USA: Seven years after Sandy, slow moves toward resiliency in high-risk nabes
Two years after Hurricane Sandy, the City Council of New York formed the Committee on Recovery and Resiliency. It was chaired by Mark Treyger, the Councilmember for Brooklyn’s district 47, which is comprised of Bensonhurst, Coney Island, Gravesend and Sea Gate.
The resiliency committee was phased out at the end of the 2014-2017 term, but Treyger (who now chairs the Committee on Education) says he still keeps track of the city’s resiliency efforts. “I have sat through a number of PowerPoint presentations, a number of hearings with an array of government officials about resilience studies, ideas, plans, initiatives,” he says. “But we don’t have the resources to actualize these items then these are just ideas, and time is of the essence.”
Treyger believes vulnerable neighborhoods in the outer boroughs have not received as much attention as they should. “The city has invested more of its own resources in Manhattan than it has in other parts of the city,” he said. “The city of New York is investing hundreds of millions of dollars of its capital budget for Manhattan,” he says. “In Southern Brooklyn, they are giving us some resources but nothing on the grand scale of comprehensive approaches that you’ve seen in other parts of the city.”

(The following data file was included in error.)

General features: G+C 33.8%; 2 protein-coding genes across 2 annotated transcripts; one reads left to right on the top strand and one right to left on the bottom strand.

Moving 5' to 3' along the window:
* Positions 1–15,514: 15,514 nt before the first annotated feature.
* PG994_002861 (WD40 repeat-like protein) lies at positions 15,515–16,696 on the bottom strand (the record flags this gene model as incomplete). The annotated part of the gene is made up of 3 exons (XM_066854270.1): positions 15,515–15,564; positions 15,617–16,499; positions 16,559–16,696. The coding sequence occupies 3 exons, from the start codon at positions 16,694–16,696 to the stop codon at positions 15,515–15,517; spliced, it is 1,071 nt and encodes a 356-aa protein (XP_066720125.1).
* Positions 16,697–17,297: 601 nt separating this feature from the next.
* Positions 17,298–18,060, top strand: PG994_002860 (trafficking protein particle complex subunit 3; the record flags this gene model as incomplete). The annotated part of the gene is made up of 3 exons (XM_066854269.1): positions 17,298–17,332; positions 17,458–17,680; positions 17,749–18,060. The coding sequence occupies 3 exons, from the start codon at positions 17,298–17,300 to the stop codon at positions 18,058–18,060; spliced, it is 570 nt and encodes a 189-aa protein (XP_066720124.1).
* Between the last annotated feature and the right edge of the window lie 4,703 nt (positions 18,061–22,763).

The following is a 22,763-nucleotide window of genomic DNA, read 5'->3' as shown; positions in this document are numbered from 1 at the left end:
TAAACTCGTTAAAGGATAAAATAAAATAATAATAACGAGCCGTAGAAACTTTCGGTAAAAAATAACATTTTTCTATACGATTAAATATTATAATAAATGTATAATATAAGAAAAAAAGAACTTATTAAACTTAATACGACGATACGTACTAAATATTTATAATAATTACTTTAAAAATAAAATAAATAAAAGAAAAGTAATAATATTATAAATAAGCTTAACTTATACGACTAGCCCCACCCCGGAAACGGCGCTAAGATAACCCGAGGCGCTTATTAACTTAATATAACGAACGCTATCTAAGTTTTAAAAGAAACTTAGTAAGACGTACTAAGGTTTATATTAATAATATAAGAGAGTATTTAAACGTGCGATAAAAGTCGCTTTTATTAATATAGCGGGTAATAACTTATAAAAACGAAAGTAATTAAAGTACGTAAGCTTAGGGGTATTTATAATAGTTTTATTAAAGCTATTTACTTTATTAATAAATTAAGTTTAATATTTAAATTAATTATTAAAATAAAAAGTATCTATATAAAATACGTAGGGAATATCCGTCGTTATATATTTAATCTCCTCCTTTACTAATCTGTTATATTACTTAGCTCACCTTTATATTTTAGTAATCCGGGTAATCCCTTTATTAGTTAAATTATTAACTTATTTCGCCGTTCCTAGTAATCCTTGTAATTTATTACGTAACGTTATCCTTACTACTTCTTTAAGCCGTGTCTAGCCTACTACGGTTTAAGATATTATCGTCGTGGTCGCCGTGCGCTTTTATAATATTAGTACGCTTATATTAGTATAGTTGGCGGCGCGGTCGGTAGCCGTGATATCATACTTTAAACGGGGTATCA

He says that even the Corps is aware of the boroughs that are most vulnerable. “Even in their analysis, Brooklyn and Queens are the most vulnerable coastal areas in the city of New York to the rising threat of climate change and to the frequency of storms,” says Treyger. “There is no funded plan in place to better protect the most vulnerable parts of New York City and that to me is a very serious issue.”
The city’s online map of resiliency projects shows dozens of efforts all over the five boroughs. None of the planned infrastucture projects in the outer boroughs, however, rival the East Side and Lower Manhattan projects in terms of scale or cost. That could simply reflect the fact that while all of the city’s coastline is at increased risk, the nature of the threat varies from one neighborhood to another.
The problem, according to Council Member Treyger, is that while changes to zoning laws and other regulations can can make retrofitting technically feasible, they don’t significantly improve the math facing homeowners. This is a barrier City Planning recognized. “Even if you change zoning laws there’s still an equity issue because working-class people cannot afford to make their homes resilient and rich families can,” he says. “That’s where things have kind of left off and they were mindful of that.”
Is this page useful?Yes No Report an issue on this page
Thank you. If you have 2 minutes, we would benefit from additional feedback (link opens in a new window).